Business spotlight: leadership in lockdown
24 June 2020: Sarah Walker-Smith is unusual for a CEO for a law firm: she is a chartered accountant rather than a lawyer. She explains to Beth McLoughlin what her unique perspective brings, and how the firm is using COVID-19 as an opportunity to enact positive change.
When she joined Shakespeare Martineau as CEO 15 months ago, Sarah Walker-Smith was confronted with a working culture which was far from agile. "Everyone was sitting at their own desk with a PC. There was paper everywhere. I realised I had some work to do," she says.
Fast forward to February this year, and a suspected case of coronavirus forced the firm to act very quickly to bring that change programme forward. They bought laptops for everyone. "We had mobilised and got to the point a week before lockdown where we could the entire business working from home," Walker-Smith explains.
Offices have remained mostly closed throughout lockdown, and there is no rush to get everyone back into the office. Walker-Smith describes this as "the new abnormal."
"We are not ever going back to where we were before. That means moving to a hybrid model, where most people work a combination of work and the office, which is very flexible and works differently for different people in different roles – possibly in different weeks. What we are trying to do is treat people as individuals."
A planned approach
The firm has also changed its approach to financial planning. As soon as the pandemic hit, the budget was scrapped, and there are no plans to have one again. The firm has changed its KPIs and is developing new ways of measuring leads and demand, to better prepare for the longer term. Rather than instigate 20% pay cuts for everyone as some firms have, Shakespeare Martineau has taken an individual approach to staff, with some on furlough and others moving to four-day weeks, all to protect jobs in the long-term. "We wanted to avoid a knee-jerk reaction and take a more planned approach," she explains.
What grounds Walker-Smith's approach is the background she has in accounting. "I learned how businesses work, and that fundamental understanding is something I wouldn't give up for the world," she says. She qualified at Deloitte, and went on to a managerial role at PwC, before spending eight years at Boots working in change management. A 15-year stint at another law firm followed before she became the female chief executive of Shakespeare Martineau – a first for any law firm. "I hope I won't be the last," she says.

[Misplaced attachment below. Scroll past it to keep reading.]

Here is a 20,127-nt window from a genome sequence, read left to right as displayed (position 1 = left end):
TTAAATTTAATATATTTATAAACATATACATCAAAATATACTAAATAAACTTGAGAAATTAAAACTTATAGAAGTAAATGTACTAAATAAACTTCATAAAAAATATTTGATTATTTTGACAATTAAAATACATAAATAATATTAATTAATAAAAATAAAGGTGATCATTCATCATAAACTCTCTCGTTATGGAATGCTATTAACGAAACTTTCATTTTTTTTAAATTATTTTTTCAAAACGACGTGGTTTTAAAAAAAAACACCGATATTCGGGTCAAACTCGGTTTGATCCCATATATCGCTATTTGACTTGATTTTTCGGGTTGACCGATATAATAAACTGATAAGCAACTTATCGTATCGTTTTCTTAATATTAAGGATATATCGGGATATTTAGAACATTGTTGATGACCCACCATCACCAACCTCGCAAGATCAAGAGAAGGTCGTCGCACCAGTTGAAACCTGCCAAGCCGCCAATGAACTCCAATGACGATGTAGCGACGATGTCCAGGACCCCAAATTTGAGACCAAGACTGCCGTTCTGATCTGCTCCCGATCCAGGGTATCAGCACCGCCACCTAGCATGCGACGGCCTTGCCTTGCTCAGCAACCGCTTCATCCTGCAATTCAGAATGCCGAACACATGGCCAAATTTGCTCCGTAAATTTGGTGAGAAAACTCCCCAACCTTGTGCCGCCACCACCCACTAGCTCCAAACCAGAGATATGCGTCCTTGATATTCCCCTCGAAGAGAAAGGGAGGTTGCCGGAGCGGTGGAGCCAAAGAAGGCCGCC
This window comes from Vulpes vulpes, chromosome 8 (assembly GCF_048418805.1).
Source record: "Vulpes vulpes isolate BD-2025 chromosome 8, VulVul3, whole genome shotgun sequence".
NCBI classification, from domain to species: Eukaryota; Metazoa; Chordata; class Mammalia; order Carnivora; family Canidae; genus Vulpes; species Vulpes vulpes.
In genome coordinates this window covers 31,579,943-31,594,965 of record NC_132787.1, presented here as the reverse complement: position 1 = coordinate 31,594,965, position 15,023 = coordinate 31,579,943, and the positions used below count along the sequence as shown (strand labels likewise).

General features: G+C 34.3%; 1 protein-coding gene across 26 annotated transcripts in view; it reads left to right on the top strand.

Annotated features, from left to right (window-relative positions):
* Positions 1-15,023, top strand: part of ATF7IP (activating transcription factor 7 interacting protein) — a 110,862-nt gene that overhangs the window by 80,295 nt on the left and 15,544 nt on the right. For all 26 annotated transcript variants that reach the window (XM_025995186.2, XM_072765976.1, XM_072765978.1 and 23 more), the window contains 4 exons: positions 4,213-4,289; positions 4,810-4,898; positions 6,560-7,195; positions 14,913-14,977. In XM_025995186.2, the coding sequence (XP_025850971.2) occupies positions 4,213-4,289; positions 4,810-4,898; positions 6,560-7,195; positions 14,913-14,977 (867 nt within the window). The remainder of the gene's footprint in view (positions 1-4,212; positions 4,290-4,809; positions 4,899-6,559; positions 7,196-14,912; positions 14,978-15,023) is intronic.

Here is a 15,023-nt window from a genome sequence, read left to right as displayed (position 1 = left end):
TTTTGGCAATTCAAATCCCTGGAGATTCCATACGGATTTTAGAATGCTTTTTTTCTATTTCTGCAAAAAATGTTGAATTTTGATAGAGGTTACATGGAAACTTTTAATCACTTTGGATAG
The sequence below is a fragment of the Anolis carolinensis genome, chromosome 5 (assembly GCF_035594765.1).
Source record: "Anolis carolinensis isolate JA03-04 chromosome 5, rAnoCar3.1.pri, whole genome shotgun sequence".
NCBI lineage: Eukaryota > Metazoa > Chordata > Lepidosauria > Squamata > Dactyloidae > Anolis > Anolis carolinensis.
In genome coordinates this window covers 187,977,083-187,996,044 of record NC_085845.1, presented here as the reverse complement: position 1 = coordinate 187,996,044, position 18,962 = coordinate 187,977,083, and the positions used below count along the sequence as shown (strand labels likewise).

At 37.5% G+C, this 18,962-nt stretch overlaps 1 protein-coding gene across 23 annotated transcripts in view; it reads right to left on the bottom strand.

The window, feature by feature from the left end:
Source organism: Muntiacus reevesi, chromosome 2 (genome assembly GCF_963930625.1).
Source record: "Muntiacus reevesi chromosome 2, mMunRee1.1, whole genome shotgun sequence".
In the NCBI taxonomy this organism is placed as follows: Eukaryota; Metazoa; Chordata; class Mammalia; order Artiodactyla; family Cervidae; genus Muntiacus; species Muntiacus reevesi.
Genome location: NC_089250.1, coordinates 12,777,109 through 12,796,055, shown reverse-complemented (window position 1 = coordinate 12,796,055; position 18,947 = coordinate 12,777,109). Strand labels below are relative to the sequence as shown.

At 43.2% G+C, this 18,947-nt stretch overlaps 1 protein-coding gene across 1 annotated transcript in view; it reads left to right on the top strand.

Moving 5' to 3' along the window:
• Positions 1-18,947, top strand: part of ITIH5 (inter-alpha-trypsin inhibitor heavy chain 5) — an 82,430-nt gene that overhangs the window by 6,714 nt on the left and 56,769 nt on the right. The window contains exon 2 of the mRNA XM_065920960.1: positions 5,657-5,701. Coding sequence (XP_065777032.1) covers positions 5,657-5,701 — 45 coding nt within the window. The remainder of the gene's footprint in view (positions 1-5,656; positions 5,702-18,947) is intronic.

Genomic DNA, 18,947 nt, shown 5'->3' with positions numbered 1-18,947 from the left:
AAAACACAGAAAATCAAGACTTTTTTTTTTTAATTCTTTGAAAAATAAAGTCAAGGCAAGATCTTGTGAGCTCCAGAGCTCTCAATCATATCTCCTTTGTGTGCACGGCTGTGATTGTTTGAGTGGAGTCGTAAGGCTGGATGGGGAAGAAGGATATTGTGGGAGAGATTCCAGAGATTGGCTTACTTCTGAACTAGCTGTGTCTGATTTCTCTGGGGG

Does she think that the decisive, people-centred approach she has to leadership comes from being female? These are, after all, the qualities people have praised in political leaders such as Germany's Angela Merkel and New Zealand's Jacinda Ardern in their response to Covid-19.
"It's not fair to put people in boxes," she says. "But I think I can draw on the best approach to coronavirus, which has been this planned, controlled, calm approach. Looking at the long-term rather than just thinking about short-term profitability, involving people and being incredibly honest with everybody."
Qualities such as empathy and excellent communication skills are the ones she emphasises as most important for today's business leaders – and that doesn't mean being any less tough or driven.
"I make very quick decisions and then tell people about them," she says. "I'm very honest about it because what you are trying to do is build trust. I think having the ability to build two-way trust is hugely important, but also being transparent, decisive, commercial, strategic, visionary. Those things are still there, but I think we've got to wrap it around now with being a human being."